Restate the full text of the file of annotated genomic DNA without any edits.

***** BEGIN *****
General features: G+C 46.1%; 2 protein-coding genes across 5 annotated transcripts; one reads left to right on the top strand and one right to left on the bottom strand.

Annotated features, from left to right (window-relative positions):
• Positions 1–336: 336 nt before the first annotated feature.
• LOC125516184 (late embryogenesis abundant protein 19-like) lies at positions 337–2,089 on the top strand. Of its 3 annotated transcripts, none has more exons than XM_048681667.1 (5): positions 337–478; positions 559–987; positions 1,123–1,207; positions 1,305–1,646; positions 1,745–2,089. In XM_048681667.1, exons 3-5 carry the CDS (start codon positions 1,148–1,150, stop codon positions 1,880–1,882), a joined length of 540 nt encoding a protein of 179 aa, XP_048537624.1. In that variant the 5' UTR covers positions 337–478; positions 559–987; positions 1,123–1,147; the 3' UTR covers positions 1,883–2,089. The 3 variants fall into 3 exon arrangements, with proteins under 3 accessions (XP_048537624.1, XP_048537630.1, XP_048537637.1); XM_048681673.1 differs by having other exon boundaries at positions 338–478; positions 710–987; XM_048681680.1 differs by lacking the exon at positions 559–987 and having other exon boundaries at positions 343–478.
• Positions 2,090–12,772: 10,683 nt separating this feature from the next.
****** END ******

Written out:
General features: G+C 46.1%; 2 protein-coding genes across 5 annotated transcripts; one reads left to right on the top strand and one right to left on the bottom strand.

Annotated features, from left to right (window-relative positions):
• Positions 1–336: 336 nt before the first annotated feature.
• LOC125516184 (late embryogenesis abundant protein 19-like) lies at positions 337–2,089 on the top strand. Of its 3 annotated transcripts, none has more exons than XM_048681667.1 (5): positions 337–478; positions 559–987; positions 1,123–1,207; positions 1,305–1,646; positions 1,745–2,089. In XM_048681667.1, exons 3-5 carry the CDS (start codon positions 1,148–1,150, stop codon positions 1,880–1,882), a joined length of 540 nt encoding a protein of 179 aa, XP_048537624.1. In that variant the 5' UTR covers positions 337–478; positions 559–987; positions 1,123–1,147; the 3' UTR covers positions 1,883–2,089. The 3 variants fall into 3 exon arrangements, with proteins under 3 accessions (XP_048537624.1, XP_048537630.1, XP_048537637.1); XM_048681673.1 differs by having other exon boundaries at positions 338–478; positions 710–987; XM_048681680.1 differs by lacking the exon at positions 559–987 and having other exon boundaries at positions 343–478.
• Positions 2,090–12,772: 10,683 nt separating this feature from the next.